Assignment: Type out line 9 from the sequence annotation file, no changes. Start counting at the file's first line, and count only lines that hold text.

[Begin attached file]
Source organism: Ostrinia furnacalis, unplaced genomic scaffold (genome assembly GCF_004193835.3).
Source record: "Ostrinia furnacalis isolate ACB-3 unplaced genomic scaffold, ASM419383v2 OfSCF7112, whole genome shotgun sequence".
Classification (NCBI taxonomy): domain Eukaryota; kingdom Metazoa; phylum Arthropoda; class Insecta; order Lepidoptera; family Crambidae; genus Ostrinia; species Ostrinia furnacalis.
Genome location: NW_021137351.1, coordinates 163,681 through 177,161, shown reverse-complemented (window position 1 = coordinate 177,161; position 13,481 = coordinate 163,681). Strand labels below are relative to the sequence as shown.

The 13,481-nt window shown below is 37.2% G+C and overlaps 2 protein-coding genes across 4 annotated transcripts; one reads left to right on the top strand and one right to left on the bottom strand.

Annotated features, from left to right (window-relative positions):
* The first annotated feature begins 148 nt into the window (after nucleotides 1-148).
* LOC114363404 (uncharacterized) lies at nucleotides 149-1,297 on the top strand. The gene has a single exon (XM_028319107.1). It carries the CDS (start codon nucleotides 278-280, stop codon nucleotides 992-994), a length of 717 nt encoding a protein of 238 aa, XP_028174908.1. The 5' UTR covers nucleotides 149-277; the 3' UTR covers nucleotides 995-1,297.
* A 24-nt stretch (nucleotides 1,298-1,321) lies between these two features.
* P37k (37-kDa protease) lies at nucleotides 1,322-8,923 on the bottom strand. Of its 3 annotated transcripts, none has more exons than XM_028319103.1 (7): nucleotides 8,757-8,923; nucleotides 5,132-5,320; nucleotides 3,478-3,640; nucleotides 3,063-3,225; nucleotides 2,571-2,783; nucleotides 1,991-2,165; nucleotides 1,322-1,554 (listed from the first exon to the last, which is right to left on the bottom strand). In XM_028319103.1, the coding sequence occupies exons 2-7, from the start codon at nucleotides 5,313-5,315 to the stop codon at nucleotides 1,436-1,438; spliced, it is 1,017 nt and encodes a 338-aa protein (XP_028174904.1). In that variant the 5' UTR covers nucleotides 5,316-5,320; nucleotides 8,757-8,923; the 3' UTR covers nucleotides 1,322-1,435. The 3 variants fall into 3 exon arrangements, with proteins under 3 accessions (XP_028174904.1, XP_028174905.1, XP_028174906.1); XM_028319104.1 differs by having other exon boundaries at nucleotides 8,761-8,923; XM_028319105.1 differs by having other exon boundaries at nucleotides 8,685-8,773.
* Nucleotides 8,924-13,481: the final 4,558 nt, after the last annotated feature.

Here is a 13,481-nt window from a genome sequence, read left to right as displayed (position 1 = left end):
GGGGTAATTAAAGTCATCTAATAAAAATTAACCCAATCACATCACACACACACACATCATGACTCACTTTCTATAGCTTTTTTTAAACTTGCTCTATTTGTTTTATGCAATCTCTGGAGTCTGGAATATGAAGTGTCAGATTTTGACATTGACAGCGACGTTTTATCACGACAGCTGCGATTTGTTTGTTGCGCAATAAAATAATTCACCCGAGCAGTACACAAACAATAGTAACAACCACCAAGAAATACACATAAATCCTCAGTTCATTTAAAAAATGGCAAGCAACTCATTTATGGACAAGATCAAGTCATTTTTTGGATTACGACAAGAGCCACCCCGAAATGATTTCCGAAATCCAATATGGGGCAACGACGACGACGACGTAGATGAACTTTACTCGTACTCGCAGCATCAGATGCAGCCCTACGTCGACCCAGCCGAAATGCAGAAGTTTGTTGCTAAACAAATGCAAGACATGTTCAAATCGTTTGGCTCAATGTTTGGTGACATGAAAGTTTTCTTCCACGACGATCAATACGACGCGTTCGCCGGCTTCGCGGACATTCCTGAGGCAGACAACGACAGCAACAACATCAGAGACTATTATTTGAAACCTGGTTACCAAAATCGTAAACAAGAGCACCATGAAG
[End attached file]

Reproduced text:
* A 24-nt stretch (nucleotides 1,298-1,321) lies between these two features.